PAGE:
Brian Corporation Japan
Business Japan 102
Japanese Business Culture - "Yes" means "No" and "Yes" means "Yes". Which "Yes" is the real "Yes"?
In the Japanese culture whether it be in personal or business, there is no "no" in spoken language. Of course there is a word "no" which everyone understands but adults do not use the word "no". Then how does one communicate "no" to another?
Before answering, one needs to understand that the Japanese language is not a precise language like English. It is an imprecise language. There are so many ways to say a particular thought or a phrase that even amongst the Japanese, at times, it is difficult to really understand what one is trying to say.
It is considered impolite or rude to say negative words so precisely like saying "no". Thus if one wanted to convey a negative response, one does not say "no" but one says something else that has a clue in it. That clue is left up to the listener to figure out what was the clue and the message in the clue. Many times, people go around trying to figure out what the other person is really saying. If one deals with a particular person a lot, then one gets to understand their style of saying "no" as each individual has their own style.
The problem is for new comers or foreigners as if you are meeting a person for the first time or if you only met a few times, you are still trying to figure out what they are tying to convey to you because you do not know their refusal style.
The easy "no" answers are like "I personally like it" which is a dead give away for saying "no". Others are like "I'll see what I can do" and "We'll meet internally and discuss it".
I've often heard from my Japanese associates that foreigners, especially westerners always tries to get a "yes" answer from them to close a deal when they are not yet ready to give such an answer. However, foreigners many times make a mistake thinking that the Japanese side said "yes" because the foreigner asked the Japanese "do you agree" and the Japanese said "yes" so the foreigner thought but what the Japanese was actually saying was "yes, I understand (English) what you said but I did not say that I agree with what you said". The Japanese was merely acknowledging what the foreigner was saying. The Japanese culture also include a nodding of face to acknowledge what the other person is saying so this gesture also makes it confusing as it seems that the Japanese are agreeing to what the Westerner is saying. Combine all this with Tatemai, it increases confusion. I think the phrase "don't call us, we'll call you" is very appropriate. If the other side is interested, they will certainly progress towards a mutually beneficial relationship.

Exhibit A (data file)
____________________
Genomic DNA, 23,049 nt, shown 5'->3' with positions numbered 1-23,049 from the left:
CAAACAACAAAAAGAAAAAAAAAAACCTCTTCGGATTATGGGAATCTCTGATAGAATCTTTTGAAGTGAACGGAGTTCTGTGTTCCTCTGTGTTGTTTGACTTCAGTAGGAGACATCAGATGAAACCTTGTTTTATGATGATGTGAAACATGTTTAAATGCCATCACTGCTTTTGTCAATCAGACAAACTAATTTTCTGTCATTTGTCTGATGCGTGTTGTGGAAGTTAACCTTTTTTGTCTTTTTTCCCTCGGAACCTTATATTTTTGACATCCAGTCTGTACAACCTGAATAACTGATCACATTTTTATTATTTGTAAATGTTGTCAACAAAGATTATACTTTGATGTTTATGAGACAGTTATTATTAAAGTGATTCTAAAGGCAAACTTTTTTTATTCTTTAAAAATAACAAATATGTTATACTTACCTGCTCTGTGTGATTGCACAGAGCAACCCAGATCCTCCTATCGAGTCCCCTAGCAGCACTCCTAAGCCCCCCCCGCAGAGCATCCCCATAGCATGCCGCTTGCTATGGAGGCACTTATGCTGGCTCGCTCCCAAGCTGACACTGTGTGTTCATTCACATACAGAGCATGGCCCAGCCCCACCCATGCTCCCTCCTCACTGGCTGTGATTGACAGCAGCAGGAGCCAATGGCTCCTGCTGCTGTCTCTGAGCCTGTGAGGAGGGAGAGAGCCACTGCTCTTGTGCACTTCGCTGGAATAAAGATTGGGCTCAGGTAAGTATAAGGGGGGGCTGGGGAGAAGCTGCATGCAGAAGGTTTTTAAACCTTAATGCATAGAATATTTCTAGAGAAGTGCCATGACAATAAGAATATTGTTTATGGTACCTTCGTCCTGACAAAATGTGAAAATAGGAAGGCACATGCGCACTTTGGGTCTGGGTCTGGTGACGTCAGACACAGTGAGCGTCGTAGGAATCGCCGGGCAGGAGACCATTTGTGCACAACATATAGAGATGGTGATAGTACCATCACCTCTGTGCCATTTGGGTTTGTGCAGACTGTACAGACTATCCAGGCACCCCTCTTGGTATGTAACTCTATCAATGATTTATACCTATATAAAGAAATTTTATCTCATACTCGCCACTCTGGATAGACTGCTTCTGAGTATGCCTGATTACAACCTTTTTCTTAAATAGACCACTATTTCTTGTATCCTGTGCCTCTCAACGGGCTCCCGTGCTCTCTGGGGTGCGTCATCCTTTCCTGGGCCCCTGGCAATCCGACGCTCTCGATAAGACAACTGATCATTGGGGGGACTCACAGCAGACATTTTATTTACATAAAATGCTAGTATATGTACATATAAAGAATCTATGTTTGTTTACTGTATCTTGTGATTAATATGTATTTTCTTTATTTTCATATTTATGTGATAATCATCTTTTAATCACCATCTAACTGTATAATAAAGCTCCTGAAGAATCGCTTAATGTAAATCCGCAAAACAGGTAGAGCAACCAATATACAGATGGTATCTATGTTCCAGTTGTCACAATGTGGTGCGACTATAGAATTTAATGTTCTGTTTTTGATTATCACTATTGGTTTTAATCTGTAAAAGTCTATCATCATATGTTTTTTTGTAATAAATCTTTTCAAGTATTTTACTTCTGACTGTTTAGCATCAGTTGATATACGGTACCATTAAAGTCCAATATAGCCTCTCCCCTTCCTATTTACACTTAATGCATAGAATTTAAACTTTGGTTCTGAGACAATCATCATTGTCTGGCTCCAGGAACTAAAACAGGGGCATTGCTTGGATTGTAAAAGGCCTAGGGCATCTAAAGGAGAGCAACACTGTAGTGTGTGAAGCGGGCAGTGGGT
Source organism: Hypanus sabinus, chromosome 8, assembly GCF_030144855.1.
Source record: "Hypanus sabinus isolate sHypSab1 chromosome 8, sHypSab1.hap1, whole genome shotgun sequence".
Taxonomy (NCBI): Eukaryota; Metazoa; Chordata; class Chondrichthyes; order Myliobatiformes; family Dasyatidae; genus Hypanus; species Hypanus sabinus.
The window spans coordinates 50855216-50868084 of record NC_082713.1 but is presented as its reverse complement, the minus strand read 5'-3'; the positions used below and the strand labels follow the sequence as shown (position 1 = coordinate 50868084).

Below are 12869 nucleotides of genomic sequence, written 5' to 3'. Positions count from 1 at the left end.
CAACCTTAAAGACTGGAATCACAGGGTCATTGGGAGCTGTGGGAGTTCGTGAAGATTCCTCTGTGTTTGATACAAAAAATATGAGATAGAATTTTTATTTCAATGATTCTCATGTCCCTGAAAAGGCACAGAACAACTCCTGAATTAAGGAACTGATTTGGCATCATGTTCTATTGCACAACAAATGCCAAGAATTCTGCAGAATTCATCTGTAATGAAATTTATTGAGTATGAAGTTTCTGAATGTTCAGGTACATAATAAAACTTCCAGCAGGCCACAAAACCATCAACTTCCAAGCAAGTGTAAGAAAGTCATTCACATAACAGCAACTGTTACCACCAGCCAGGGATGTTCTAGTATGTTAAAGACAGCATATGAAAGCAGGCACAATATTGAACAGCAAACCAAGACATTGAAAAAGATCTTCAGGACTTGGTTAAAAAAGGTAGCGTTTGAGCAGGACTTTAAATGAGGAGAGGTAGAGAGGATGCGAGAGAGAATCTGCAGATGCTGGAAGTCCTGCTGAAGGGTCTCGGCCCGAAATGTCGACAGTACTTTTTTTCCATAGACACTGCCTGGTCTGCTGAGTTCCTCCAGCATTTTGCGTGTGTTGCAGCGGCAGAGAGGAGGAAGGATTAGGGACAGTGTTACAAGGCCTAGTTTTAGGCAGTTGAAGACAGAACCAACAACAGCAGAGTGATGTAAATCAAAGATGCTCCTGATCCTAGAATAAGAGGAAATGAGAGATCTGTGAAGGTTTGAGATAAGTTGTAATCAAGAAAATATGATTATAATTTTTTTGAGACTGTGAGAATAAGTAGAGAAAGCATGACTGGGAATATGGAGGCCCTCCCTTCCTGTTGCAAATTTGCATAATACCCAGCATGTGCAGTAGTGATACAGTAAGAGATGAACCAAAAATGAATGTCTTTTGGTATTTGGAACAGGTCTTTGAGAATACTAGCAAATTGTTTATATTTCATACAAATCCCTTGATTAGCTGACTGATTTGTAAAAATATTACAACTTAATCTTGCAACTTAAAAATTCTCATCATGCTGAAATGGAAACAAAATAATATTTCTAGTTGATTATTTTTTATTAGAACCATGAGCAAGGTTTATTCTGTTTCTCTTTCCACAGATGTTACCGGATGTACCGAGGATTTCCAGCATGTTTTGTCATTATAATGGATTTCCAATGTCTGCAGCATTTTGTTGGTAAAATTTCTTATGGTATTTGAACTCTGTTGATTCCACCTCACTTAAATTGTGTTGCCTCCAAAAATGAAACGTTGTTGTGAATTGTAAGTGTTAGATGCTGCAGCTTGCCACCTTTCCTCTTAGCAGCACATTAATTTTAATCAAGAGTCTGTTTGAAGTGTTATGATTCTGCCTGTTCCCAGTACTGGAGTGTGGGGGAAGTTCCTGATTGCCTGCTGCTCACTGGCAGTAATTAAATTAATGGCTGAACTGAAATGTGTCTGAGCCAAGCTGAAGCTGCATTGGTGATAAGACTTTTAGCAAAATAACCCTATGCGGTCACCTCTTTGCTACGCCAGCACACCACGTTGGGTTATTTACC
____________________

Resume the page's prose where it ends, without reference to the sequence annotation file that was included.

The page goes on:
The other side of the coin is the same. Usually, Japanese do not say "yes" or show "positive reaction" directly or immediately. For example, if one offers a gift or something to a Japanese, it is customary to refuse first or the second time or even the third time even though one really wants it. This has the effect of one not being so 'eager' to receive a gift but because the other side insisted upon it many times, one merely accepted it (western somewhat equivalent to 'the devil made me do it!' syndrome - this was a term used by Skip Wilson many years ago). A westerner might say 'why go through all that trouble' but this is the custom of this land.
This is carried to an extreme in Kyoto region. If one accepts gifts, drinks tea when served and offered by a host at a business meeting the first time or the second time or the third time, one is no longer considered a person that they can do business with. In this kind of situation, one need to continue refusing and the other side continues to offer and after a while, one can accept it. This is all part of a ceremony conducted prelude to talking business. Since it is a ceremony, this is also part of Tatemai.
© Copyright 1998 - 2008 Brian Corporation